The tenth and final collection of British UFO files have been released by The National Archives.From 2008 more than four million visitors from 160 countries have visited the project website to download files that would normally have been hidden away for 30 years.
And since I became spokesman and consultant for The National Archives UFO project it has been estimated that news about the files has reached a worldwide audience of 25 million people.
From June 2013 virtually all the surviving UFO files held by the British Ministry of Defence are in the public domain – in total 209 files and approximately 52,000 pages have been opened.
You can read my visitor’s guide to the highlights of the 10th tranche here and my guest blog on the project website here. The TNA UFO page also contains my background briefing and a video-cast that provides a summary of the contents.
My book The UFO Files (now in 2nd edition) provides a comprehensive history of the MoD’s involvement in the UFO controversy, stretching back to the phantom airship scares of the early 20th century. It can be ordered here.
The 10th tranche of papers cover the period from 2007 until November 2009 when the MoD closed down its UFO desk and UFO hotline.
Stories about those who ran ‘Britain’s X-Files’ were loved by the tabloids but resented by defence officials, some of whom appeared to believe their involvement in the subject was a waste of scarce resources and an invitation for sensational headlines.
But the arrival of the Freedom of Information Act in 2005 increased the pressure for full disclosure of their files and the decision to transfer their archive to The National Archives, made in 2007, was the first step towards ‘making UFOs history’ in Britain.
Signing off its closure, Gordon Brown’s government were told that in nearly 60 years not a single ‘sighting’ had ‘revealed anything to suggest an extra-terrestrial presence or military threat to the UK’, even when reported by ‘more reliable sources’ such as police or pilots.
Ministers were told the very existence of a ‘UFO desk’ and a ‘UFO Hotline’ encouraged people to report experiences that were of ‘no defence value’.
With every department of government under pressure to slash spending, the closure of Britain’s X-Files was inevitable.
And ironically, it seems the enduring public obsession with UFOs gave MoD the excuse they needed to draw an end to their 60 year involvement in what had become a huge public relations headache.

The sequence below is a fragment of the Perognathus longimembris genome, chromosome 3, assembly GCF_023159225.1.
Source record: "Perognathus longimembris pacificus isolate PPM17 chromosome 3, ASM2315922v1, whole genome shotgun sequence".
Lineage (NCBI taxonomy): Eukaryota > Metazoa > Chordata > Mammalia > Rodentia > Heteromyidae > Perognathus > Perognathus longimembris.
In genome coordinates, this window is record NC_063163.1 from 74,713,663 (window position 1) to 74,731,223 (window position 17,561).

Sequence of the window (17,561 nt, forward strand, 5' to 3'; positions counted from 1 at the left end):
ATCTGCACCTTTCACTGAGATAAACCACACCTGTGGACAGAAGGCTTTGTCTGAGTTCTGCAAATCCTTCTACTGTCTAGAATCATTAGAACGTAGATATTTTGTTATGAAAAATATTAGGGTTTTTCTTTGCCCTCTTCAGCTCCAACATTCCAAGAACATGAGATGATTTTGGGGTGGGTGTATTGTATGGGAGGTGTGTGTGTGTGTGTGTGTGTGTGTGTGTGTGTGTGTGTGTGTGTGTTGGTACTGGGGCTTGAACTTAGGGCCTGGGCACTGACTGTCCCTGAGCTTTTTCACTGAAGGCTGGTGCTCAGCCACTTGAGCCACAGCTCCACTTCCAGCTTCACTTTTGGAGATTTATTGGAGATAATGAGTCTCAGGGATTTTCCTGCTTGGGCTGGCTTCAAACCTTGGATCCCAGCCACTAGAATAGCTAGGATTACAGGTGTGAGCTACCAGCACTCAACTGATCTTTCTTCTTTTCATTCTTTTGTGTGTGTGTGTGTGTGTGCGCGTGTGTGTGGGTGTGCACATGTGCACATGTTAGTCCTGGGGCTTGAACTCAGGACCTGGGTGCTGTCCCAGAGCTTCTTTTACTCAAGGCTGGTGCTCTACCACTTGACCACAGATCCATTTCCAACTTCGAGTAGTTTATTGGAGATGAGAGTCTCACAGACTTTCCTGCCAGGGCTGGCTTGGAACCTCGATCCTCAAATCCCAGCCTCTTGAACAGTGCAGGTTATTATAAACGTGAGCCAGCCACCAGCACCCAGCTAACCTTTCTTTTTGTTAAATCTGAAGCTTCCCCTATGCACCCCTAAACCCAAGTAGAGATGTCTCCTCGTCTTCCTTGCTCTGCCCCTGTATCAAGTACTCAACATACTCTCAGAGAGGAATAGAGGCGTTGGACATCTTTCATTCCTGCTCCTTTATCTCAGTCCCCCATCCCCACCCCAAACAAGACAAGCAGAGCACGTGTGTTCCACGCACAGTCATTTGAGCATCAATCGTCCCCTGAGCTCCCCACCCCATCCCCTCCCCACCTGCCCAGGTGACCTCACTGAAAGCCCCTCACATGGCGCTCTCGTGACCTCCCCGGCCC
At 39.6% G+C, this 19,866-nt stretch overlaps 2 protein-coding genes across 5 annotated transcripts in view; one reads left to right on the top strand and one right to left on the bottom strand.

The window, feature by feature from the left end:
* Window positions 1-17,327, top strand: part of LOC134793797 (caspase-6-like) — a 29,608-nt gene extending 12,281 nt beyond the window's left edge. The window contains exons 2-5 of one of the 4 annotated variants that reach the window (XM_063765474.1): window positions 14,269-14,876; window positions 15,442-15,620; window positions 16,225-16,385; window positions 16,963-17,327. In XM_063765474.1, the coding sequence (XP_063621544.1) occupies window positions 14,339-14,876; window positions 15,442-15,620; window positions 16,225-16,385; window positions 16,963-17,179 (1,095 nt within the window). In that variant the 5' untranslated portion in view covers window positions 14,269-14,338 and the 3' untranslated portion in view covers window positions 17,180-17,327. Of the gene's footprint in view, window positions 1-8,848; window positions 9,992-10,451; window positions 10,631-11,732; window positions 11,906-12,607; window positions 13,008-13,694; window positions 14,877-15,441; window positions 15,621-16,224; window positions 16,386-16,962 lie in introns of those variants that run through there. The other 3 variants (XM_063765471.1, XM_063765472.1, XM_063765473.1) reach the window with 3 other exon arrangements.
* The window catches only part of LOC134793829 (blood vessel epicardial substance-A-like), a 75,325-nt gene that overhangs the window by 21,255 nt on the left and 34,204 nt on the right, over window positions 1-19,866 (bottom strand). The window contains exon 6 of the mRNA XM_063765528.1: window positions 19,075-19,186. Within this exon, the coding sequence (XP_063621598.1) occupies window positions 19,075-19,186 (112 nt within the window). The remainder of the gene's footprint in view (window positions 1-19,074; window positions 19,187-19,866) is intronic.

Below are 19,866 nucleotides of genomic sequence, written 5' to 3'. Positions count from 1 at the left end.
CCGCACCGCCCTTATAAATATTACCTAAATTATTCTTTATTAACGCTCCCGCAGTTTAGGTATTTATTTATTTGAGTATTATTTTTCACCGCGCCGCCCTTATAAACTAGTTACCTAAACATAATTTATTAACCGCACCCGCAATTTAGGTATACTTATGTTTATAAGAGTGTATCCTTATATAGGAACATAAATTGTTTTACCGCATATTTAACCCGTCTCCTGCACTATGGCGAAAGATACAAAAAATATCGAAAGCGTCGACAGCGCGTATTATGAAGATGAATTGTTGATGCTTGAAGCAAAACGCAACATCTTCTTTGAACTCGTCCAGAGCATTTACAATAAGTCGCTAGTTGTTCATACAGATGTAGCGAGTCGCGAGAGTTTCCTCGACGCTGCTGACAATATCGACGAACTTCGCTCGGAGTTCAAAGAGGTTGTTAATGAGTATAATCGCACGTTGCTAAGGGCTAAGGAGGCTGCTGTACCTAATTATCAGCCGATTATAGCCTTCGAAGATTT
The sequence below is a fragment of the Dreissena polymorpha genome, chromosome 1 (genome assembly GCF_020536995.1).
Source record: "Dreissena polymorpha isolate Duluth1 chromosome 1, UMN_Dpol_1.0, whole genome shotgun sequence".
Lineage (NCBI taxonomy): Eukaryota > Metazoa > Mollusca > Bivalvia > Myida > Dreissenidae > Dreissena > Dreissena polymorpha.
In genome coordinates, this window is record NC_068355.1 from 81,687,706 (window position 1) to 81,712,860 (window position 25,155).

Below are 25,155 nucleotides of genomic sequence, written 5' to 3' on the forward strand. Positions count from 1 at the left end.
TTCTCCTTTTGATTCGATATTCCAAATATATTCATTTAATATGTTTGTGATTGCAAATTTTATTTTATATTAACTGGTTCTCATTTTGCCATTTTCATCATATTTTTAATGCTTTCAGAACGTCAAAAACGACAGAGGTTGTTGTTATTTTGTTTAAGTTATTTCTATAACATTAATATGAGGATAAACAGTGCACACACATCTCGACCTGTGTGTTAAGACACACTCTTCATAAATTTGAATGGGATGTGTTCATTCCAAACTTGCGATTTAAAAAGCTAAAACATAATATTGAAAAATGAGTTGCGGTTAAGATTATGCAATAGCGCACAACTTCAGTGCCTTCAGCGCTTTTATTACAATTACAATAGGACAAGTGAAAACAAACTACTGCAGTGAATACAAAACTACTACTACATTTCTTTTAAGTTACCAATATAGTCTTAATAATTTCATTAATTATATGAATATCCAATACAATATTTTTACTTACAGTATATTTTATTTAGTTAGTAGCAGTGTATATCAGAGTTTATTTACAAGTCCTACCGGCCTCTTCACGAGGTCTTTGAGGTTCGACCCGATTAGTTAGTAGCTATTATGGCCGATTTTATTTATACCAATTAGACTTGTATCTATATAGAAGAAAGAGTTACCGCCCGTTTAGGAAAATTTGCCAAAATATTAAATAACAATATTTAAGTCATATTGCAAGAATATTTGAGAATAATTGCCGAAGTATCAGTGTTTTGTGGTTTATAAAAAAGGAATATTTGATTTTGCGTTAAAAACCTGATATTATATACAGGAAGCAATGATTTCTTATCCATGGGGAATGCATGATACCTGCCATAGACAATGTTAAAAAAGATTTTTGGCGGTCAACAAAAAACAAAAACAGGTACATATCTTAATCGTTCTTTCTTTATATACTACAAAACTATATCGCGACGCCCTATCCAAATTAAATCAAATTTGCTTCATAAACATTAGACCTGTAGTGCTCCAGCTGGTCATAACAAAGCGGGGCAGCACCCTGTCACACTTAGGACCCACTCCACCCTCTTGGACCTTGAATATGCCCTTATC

The newly-released files reveal how sighting reports had trebled, from 208 in 2008 to 643 in 2009, overwhelming the lone desk officer responsible for UFOs. Was this craze for seeing flying saucers the result of an ‘alien invasion’ as the tabloids suggested?
Or was it because public awareness of UFOs and ET life had risen as a result of the mass publicity surrounding the release of the files themselves?
And there was another factor to take into account. As the accounts recorded in the files make clear, the vast majority of the sightings reported in 2008-9 described groups of floating orange globes in the night sky.
The fact that some of these ‘sightings’ were reported by helicopter pilots, soldiers and police officers underlines how even so-called ‘credible witnesses’ can be mistaken about things they have seen in the sky.
During the silly seasons of 2008-9 The Sun newspaper in particular worked up the popular desire for UFO yarns to dizzy heights.
First in order of silliness was the January 2009 Sun headline that claimed a UFO had collided with a wind-turbine on the Lincolnshire Wolds, tearing off one of the blades. Examination by Ecotricity later revealed nothing more exciting than metal fatigue as the cause of the damage.
The wind-turbine yarn followed a page one splash in June 2008 that revealed how a soldier from the 1st Royal Irish Regiment captured an ‘alien fleet’ on his mobile phone as they floated over his barracks in Shropshire.
The MoD files reveal the Army’s press office went ballistic when they saw his footage of 13 flying objects splashed across page one of the best-selling tabloid. The soldier was threatened with disciplinary action by his superiors who feared that ‘…it will be revealed as a fake and the soldiers/battalion will look stupid’.
And sure enough, soon after The Sun splash, it emerged that guests attending a wedding party at a hotel near the soldier’s barracks had released Chinese lanterns the same night the ‘alien invasion fleet’ chose to appear.
The British Army’s press office said the leak was made worse by the fact the paper reported on the latest death in Afghanistan as a small sidebar alongside the UFO story; ‘…the comment from broadcasters was along the lines of “the services cannot fight two wars but it seems there are soldiers who have time to go UFO spotting.”’
In this case the military hoped the story would ‘die quickly’. It’s clear that by closing the UFO desk and transferring their files to the archives, the MoD are hoping to draw a line under their involvement in this subject and follow the lead taken by the US Air Force which closed its UFO investigations in 1969.
UFOs really are now history, as far as the British authorities are concerned.
For a more detailed summary of the contents of this tranche of files read my National Archives UFOs #10 page here.
All 25 files can be downloaded free of charge for one month from The National Archives UFO page here.
To mark the end of the UFO file release programme an iPhone/iPad app called UFO Files UK has been launched by a company called Black Plaques working with The National Archives. This innovative app allows users to explore data from 5,ooo sighting reports from across the British Isles, dating back 25 years, that have been harvested from the MoD’s UFO files.
The app is available to purchase from the iTunes store from Friday 21.